Ricky Church reviews Batman: Knightfall Omnibus Vol. 2 – Knightquest…
The aftermath of Batman’s confrontation with the supervillain Bane is one of Batman’s most famous eras not only for his broken back, but also because of who took up the mantle of the bat during Bruce’s recovery. Rather than handing it off to Nightwing or Robin, Bruce entrusted the cape and cowl to a relatively new member of their team, Jean-Paul Valley, aka Azrael. Jean-Valley becoming the new Batman was detailed in the first omnibus collection of Knightfall, but now DC has collected even more of the famous story in Batman: Knightfall Omnibus Vol. 2 – Knightquest.
In the second volume of the omnibus series, Azrael’s mental state deteriorates even further as the brainwashing he underwent from the Order of St. Dumas begins to take control again, resulting in him becoming increasingly violent and withdrawn from his allies. Meanwhile, Bruce and Alfred search the globe for a way to heal his broken back so he can become Batman again, a goal that becomes even more imperative once they learn of Azrael’s unbalanced and violent rampage in Gotham.
Coming in at just under 1000 pages, this is a hefty book but also a great omnibus that collects some issues of the Knightfall saga that have not been collected before, namely issues from Legends of the Dark Knight and Justice League Task Force. These omnibuses are becoming the most complete form of the whole story as DC has never collected all the issues before. It definitely expands on the story and helps give a larger picture of how Gotham is changing under Azrael’s protection.
In that light, Azrael’s unraveling is given a great deal of depth in these issues, especially when it comes to a critical choice he has to make over saving a hostage or enacting vengeance on their captor. Azrael’s got some good scenes with some of Gotham’s regular players, from Commissioner Gordon, Catwoman and even The Joker that highlight just how different he’s become. All it takes is a look at Azrael’s fighting style and Joker instantly knows its not his Batman under the mask. There’s some interesting character work at play as Azrael’s violent nature becomes more prominent, though it can often feel a bit repetitive and one-note at times. Bruce and Alfred don’t feature into the story too much as they’re globetrotting, only getting more time in the story towards the end of the book. The omnibus mostly focuses on Azrael’s descent, though some of the material we do get with Bruce is well written as he struggles to find a method of recovery.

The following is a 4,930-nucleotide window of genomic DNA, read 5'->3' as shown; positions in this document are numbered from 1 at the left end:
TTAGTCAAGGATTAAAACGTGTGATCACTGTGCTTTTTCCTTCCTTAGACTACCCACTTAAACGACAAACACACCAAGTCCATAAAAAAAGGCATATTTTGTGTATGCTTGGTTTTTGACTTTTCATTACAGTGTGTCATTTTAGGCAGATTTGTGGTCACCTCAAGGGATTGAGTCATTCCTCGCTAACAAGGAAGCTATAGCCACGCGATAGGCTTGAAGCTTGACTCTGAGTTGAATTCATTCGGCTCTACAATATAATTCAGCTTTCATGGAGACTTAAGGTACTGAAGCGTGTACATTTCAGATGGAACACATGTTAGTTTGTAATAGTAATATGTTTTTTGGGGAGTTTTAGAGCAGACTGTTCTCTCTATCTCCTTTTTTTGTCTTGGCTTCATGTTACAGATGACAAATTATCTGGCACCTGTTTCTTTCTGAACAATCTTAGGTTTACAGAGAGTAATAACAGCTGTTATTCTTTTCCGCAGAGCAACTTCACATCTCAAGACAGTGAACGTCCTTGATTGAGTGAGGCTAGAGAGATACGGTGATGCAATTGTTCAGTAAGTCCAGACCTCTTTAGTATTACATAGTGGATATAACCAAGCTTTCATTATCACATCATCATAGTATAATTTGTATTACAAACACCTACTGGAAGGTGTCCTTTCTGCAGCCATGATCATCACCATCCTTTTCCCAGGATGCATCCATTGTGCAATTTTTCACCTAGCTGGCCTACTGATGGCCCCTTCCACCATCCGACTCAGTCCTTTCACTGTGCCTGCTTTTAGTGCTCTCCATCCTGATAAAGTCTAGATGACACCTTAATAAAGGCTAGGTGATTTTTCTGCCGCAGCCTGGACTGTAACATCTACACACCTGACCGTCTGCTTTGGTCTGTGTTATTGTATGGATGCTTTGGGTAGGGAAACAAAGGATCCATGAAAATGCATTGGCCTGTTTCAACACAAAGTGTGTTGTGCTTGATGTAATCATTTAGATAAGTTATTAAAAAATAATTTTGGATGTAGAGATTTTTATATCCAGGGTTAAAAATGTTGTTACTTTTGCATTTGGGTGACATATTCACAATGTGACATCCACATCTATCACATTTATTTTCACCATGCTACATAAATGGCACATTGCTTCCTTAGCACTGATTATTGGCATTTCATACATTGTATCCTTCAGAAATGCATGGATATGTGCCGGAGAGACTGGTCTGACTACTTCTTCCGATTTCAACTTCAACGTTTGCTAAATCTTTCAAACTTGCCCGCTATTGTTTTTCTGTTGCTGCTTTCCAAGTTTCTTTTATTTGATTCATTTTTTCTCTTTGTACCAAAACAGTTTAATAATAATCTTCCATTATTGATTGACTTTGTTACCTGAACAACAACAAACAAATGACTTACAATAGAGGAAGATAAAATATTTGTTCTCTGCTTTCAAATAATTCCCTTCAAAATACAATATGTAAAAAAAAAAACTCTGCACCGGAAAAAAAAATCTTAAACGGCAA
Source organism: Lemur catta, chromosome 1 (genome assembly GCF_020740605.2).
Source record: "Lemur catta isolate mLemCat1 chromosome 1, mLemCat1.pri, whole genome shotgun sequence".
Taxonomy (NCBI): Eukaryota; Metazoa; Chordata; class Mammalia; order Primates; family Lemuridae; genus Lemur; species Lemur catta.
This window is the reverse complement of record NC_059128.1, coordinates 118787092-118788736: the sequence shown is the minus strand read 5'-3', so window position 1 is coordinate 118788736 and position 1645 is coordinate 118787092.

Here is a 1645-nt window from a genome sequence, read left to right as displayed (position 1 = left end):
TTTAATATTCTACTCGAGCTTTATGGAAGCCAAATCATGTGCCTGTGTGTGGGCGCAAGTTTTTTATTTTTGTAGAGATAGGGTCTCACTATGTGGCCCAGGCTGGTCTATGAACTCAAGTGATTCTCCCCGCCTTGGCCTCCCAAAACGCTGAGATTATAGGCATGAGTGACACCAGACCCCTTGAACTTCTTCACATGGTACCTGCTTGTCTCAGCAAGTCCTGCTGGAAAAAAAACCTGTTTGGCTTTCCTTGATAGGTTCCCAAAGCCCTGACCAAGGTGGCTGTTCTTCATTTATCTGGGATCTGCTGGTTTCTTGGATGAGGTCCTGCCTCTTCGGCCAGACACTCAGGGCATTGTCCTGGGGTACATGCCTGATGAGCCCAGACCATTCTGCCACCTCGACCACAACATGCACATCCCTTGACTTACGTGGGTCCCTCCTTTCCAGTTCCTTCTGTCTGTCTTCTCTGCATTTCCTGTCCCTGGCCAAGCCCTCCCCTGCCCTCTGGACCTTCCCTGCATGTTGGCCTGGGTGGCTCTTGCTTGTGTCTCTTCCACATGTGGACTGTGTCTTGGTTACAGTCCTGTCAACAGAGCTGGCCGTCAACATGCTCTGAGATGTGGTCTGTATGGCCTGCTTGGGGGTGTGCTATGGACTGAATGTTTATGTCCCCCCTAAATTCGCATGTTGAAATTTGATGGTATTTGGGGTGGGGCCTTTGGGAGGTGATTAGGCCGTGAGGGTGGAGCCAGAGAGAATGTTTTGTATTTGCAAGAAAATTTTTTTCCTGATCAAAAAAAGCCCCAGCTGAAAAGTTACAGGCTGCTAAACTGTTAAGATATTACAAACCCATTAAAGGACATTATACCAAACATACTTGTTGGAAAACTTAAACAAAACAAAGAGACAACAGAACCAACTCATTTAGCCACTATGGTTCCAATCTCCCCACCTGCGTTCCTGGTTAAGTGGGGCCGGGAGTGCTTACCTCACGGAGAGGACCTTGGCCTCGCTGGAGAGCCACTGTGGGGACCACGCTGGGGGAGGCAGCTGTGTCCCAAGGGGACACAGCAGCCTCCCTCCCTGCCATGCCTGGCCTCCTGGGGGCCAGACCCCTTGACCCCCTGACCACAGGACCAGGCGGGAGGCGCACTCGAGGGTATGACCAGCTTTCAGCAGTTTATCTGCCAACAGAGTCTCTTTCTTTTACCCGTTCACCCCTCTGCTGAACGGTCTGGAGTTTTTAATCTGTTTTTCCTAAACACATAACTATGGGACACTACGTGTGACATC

The art style varies throughout the book as there’s a ton of artists involved, from Graham Nolan, Mike Manley, Tom Grummett and Ron Wagner. Many of the artists do well with their work and show how imposing and deadly Azrael can be. Though the art varies, their styles remain fairly consistent and are well illustrated throughout the book. The same goes for the writing between Chuck Dixon, Doug Moench, Dennis O’Niel, Alan Grant and Jo Duffy. Its mostly a well written book despite some of that repetition and their characterization of Azrael, and what makes the mantle of the bat so special. Also included are a forward and afterword by Scott Peterson and Grant and a few pieces of variant covers and character designs.
Batman: Knightfall Omnibus Vol. 2 – Knightquest is a great addition for any Bat fan, one that collects much more of the Knightfall saga that any book before. The spotlight on Azrael gives him a fair amount of depth as he descends further into madness, yet still tries to fight it at certain points. Through the art and the writing, as well as the vastness of the stories, this hefty omnibus is a great look at one of Batman’s most memorable periods in comic history.